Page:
Just How Much Does a Wind Turbine Cost?
Wind experts quickly distinguish customers well schooled from novices by listening to their questions. Naturally, everybody wants to know how much a wind turbine will cost, how much it will cost to generate a kilowatt hour of electricity from a wind turbine, how that cost compares with fuel-burning generators, and how long it will take for a wind turbine to pay for itself in reduced utility bills. But only a beginner comes right out and asks the question. Well-schooled shoppers have learned that the simple question about cost, like most things wind-powered, defies a simple answer.
So, How Much Will That Wind Turbine Cost?
How much does a wind turbine cost? our windsmith repeats the question. How much do you have? our windsmith smiles when his prospective clients look quizzically into his poker face. For a wind turbine novice, the question seems somewhere between nonsensical and funny. For our windsmith, the question seems perfectly reasonable, because the first rule of wind energy stipulates, Bigger is better.
How much does a wind turbine cost? our windsmith repeats the question once more for emphasis, Well, with wind energy, our windsmith explains, reassuring his novice clients, you can make your towers and generators mighty big and mighty powerful, running your wind turbine cost into the millions of dollars. I'm guessing that's not exactly what you have in mind, but I must tell you, with wind energy you get what you pay for, and you are not saving any money by trying to do it on the cheap. Sensing our windsmith has given-up joking and is working toward the bottom line; his clients give him their full attention.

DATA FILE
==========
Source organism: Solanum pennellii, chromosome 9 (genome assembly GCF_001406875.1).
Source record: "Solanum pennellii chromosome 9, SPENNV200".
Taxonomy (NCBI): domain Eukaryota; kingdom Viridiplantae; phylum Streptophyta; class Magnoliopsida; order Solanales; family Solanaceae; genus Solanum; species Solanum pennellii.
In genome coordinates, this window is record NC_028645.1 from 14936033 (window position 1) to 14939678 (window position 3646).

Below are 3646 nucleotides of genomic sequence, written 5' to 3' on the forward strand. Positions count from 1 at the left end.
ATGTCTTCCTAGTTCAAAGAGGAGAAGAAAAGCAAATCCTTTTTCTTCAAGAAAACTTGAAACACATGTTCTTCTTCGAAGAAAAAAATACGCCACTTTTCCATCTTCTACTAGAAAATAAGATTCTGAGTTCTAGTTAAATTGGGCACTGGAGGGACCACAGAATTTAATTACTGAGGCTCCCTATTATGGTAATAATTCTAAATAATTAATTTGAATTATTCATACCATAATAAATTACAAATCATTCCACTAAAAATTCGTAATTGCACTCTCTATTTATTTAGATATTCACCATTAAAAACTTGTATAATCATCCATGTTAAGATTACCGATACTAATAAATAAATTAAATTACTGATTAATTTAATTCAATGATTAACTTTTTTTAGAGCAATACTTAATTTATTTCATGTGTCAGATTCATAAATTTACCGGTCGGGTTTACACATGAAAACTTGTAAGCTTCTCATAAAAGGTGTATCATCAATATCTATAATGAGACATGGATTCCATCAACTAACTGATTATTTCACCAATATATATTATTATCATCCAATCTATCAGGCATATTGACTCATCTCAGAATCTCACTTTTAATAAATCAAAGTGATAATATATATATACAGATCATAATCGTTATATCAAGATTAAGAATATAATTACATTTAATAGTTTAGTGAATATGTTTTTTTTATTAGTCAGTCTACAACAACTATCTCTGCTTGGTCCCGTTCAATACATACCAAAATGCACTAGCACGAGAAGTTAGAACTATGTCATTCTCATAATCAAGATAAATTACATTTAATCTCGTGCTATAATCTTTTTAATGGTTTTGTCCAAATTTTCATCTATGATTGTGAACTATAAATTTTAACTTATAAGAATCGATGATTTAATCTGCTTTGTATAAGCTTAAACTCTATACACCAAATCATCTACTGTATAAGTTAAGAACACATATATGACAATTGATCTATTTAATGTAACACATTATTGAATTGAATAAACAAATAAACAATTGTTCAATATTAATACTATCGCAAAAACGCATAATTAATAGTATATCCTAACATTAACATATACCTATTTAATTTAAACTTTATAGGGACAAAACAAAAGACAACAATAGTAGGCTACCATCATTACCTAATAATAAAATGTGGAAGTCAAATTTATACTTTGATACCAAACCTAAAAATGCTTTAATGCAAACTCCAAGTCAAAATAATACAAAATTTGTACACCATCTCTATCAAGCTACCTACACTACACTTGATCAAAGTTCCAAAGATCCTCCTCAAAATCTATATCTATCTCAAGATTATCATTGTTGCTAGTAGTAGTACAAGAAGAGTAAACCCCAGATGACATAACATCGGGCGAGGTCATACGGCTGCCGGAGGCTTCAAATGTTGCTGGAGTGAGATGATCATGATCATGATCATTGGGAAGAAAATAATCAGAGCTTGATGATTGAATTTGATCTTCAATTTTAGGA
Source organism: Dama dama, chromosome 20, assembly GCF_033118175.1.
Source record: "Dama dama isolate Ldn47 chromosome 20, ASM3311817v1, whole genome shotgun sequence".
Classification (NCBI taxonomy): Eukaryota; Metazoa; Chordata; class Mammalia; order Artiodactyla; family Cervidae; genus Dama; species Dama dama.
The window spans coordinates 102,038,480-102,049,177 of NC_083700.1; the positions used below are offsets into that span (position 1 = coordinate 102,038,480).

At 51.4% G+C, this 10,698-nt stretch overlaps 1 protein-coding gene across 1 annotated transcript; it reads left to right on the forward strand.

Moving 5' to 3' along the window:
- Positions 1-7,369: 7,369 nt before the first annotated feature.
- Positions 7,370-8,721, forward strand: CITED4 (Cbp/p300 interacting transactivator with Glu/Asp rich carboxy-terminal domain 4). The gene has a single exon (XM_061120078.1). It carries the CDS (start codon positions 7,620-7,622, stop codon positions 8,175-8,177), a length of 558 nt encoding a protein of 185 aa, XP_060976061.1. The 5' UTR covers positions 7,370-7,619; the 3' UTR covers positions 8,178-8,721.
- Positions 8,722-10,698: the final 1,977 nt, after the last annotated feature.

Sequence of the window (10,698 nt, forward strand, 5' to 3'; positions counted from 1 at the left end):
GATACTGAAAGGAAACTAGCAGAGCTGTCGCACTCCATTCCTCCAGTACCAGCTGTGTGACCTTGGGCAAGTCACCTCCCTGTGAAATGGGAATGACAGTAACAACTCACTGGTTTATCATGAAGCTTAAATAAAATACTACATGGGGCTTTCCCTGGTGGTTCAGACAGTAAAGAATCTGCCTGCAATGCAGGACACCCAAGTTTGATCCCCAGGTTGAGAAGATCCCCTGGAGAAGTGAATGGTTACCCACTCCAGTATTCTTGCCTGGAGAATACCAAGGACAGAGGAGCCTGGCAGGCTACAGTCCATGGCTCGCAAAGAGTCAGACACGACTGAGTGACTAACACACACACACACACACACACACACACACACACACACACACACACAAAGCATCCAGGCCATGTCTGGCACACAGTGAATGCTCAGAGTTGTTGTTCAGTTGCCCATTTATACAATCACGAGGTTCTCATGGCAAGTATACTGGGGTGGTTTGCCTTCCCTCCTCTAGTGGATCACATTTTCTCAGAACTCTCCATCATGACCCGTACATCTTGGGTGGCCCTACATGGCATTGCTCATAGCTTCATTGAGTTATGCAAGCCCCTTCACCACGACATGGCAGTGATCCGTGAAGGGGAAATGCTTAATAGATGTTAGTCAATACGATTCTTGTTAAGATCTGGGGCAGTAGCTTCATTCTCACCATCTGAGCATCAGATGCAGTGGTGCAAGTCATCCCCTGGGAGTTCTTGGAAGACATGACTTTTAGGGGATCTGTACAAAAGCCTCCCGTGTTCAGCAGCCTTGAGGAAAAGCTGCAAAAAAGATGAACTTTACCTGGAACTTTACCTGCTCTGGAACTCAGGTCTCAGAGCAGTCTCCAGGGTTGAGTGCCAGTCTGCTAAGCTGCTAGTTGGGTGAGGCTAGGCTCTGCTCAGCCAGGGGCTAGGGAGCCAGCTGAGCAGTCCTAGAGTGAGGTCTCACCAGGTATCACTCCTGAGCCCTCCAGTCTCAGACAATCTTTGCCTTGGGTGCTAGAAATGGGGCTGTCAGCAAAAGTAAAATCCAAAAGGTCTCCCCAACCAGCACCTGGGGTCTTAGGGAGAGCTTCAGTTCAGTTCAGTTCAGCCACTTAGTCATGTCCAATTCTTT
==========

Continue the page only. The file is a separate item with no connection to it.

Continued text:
With wind energy, you achieve tremendous economies of scale, our windsmith rephrases the idea of bigger is better. Take it as a hard-and-fast rule: Wind energy grows increasingly cost-effective as your tower-size increases and your sweep expands.
Our windsmith gives examples. Double the height of your tower, and you increase your generation between ten and twenty percent; triple your tower's height and you increase your production between fifty and sixty percent. Production grows geometrically with each height increase. Similarly, every increase in sweep geometrically increases your production, driving down your cost per kilowatt-hour. Increasing each turbine blade by a foot adds very little to the cost of construction, and it radically lowers the cost of generating electricity.
Considering the wind turbine's maintenance costs over the course of its working life, wind-power planners easily can balance minor increases in construction costs against substantial savings in repair and replacement. Upgrading the units blades from stainless steel alloys to carbon-ceramic composites, for example, adds several thousand dollars to the cost of each blade-set, but composite blades will outperform steel blades by ten to twenty per cent, and they will remain in service for twice as long as steel blades, because they do not fatigue.
Subsidizing Wind Turbine Cost
The United States and Canadian governments have offered tremendous tax incentives and other financial considerations for people and corporations serious about constructing wind turbines. Capitalizing on subsidies, tax breaks, and record-low interest rates, would-be builders probably can erect a community-sized wind farm for forty percent of what it would have cost just a couple of years ago. The supply and demand curves have gone out of whack, benefitting builders ready to break ground right away-shovel ready as they say.